Anna is the Youth Center Coordinator at Informal Education Center “Diversity,” which empowers teenagers and youth to make social changes by using nonformal education methods and creating a safe space. The organization focuses on vulnerable youth (girls from rural regions, LGBTQI young people, ethnic minorities) in order to amplify their voices and include them in youth participation processes.

A group of young people seated in a circle. © Informal Education Center Diversity.
Chidinma Adibeli, Nigeria

“In the dance of change, flexible funding becomes our nimble partner, leading the way through challenges and empowering us to thrive.”

Chidinma is a member of GFC’s Youth Leadership Council and the Executive Director of Mildheart Care Foundation, a nonprofit organization dedicated to fostering positive change in the lives of children and young people across diverse sociopolitical backgrounds, transcending religious and cultural boundaries. Its goal is to empower and equip the younger generation with comprehensive information and guidance to make informed decisions regarding their sexual and reproductive health and overall wellbeing.

Kimberly Barrios, Guatemala

“The world has changed incredibly, so why not change the bureaucratic processes as well? Youth are ready to change the world. They just need support and to be believed in. Flexible funding sees the real impact of the stories and community change and not just the reports or numbers.”

Kimberly is the Vice President of Red de Jóvenes Artistas por la Justicia Social (Network of Young Artists for Social Justice), a network of young people from different departments in Guatemala who use art as a tool for advocacy and empowerment. Its members have organized workshops, festivals, murals, trainings, debates, and exhibitions to spark dialogue, raise awareness about issues impacting youth, and influence public policy.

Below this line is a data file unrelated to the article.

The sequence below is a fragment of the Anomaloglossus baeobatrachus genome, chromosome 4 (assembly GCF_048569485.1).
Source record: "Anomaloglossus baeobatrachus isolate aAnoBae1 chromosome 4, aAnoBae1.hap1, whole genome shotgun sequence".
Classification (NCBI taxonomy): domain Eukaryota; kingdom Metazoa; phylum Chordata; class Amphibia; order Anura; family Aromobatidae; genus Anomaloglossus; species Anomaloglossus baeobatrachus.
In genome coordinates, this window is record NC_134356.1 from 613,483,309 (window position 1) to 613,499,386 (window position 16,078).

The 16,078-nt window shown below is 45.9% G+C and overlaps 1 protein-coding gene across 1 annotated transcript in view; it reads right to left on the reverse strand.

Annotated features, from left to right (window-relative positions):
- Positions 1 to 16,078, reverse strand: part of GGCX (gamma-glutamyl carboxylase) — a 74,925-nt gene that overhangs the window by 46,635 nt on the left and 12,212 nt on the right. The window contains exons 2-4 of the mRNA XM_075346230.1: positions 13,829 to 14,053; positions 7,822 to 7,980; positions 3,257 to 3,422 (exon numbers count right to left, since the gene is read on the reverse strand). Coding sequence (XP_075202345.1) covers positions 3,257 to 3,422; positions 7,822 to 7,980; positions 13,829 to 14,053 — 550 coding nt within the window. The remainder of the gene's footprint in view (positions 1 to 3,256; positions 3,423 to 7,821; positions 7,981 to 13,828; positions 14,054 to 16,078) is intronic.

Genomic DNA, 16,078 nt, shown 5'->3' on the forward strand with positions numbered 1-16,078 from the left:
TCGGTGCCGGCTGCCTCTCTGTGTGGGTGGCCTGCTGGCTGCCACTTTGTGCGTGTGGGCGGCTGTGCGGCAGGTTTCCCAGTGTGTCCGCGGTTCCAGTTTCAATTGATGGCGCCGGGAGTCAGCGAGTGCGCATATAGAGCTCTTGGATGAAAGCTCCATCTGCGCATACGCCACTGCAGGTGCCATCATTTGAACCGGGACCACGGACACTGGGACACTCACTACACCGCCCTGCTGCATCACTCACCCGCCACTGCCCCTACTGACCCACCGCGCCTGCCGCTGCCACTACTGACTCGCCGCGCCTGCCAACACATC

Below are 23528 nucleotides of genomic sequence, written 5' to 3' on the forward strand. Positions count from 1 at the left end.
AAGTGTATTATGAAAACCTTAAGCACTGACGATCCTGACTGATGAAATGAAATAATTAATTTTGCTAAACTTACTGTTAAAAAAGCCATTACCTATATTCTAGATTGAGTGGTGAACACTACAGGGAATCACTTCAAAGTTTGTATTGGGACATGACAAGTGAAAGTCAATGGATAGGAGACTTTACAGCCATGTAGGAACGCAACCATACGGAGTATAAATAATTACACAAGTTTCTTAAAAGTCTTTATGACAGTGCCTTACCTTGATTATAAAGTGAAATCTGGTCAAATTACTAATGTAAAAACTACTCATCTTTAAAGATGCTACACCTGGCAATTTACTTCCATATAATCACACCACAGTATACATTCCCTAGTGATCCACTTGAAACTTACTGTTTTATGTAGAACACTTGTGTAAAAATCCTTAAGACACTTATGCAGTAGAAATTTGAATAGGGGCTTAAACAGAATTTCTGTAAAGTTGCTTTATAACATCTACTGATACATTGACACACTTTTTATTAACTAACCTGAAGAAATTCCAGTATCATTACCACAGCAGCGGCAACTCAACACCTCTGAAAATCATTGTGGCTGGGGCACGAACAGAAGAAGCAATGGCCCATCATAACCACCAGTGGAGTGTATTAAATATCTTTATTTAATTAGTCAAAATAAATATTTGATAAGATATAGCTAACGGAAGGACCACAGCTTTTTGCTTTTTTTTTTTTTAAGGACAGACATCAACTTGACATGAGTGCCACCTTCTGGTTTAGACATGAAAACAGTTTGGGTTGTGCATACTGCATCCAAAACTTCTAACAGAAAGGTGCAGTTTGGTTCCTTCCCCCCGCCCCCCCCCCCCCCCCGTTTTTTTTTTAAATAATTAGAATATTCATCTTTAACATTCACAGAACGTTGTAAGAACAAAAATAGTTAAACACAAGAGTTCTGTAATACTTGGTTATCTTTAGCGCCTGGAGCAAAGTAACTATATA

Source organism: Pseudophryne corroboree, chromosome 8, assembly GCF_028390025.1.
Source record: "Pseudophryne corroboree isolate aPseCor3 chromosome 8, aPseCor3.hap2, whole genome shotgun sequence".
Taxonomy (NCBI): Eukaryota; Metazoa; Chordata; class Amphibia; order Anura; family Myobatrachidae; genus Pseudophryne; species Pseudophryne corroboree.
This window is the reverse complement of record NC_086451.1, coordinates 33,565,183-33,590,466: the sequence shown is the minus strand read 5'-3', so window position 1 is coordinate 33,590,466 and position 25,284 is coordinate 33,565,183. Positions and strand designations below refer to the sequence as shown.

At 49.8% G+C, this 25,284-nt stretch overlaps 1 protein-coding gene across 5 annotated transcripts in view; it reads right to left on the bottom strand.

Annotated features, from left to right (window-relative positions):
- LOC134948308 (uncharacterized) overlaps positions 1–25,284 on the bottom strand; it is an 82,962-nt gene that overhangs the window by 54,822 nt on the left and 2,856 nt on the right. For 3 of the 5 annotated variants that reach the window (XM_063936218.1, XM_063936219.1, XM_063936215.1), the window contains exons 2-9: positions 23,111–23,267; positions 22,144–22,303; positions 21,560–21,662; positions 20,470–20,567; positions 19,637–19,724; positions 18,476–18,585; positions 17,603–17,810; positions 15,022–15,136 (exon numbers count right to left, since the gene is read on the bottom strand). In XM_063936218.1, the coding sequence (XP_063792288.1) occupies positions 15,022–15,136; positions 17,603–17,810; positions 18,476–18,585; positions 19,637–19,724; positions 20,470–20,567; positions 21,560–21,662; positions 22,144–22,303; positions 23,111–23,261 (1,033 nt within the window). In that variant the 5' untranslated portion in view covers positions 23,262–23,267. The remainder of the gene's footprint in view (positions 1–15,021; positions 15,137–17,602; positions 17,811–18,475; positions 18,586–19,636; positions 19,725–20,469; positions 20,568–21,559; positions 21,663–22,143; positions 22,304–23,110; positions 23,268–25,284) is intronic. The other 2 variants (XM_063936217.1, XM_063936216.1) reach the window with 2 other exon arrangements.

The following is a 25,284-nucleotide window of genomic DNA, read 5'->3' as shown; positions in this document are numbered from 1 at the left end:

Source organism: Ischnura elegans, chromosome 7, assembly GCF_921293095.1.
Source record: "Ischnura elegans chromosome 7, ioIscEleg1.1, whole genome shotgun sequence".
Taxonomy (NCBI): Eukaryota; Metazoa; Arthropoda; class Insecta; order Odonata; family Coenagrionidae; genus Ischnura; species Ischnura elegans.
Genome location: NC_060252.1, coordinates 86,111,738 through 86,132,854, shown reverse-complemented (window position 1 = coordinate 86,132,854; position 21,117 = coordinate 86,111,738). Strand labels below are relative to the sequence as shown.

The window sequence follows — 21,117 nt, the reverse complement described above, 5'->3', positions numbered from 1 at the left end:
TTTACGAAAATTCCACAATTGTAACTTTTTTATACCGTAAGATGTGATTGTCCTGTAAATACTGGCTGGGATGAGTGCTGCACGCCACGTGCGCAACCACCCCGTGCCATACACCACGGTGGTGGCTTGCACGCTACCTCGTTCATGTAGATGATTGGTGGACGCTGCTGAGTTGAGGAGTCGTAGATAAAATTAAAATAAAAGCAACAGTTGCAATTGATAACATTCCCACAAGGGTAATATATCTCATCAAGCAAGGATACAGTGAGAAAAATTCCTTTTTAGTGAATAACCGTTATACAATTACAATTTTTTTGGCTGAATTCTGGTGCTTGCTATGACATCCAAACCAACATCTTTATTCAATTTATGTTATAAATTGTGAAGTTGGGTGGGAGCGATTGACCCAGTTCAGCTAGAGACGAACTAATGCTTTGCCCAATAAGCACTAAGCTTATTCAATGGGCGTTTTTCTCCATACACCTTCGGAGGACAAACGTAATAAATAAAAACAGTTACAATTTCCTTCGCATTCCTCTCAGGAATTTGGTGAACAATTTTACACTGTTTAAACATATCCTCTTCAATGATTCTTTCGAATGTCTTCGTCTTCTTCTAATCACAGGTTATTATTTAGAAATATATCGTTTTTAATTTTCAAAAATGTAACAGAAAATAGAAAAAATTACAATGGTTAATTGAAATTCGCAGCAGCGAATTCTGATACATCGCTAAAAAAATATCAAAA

Kimberly facilitating a conversation. © Red de Jóvenes Artistas por la Justicia Social
Lusine Kosakyan, Armenia

“Advocating for a flexible funding ecosystem not only opens doors to greater inclusivity, innovation, and empowerment within and beyond our organization but also underscores the significance of content-aware and conflict-sensitive intervention. I strongly believe that there are huge resources and potential in local communities that should be harnessed and amplified through strategic investments and partnerships.”

Lusine is the Network Manager of Frontline Youth Network (FYN), which connects and empowers young people from rural and border communities of Armenia. FYN aims to create a platform where youth actively shape policies and drive positive change in society, fostering their participation in building sustainable peace.

Wardah Noor, Pakistan

“Changes in the funding ecosystem are important to us because they empower organizations to respond effectively to any unforeseen challenges and help in bringing innovation and resilience in our mission to make an impact.”

Wardah is the Founder and CEO of KhudKaar, a social enterprise that nurtures the community-building spirit in Layyahthrough cultural activities, capacity development programs, emergency food relief, and fundraising for girls’ education. KhudKaar also operates KhudKaar House, a community center where young people come to learn digital skills to find employment.

Angy Pasache, Peru

“We believe in the power of collective action and in the capacity to transform lives through our dedication and commitment to causes that really matter. Together, we are forging a path towards a more solidary and sustainable future.”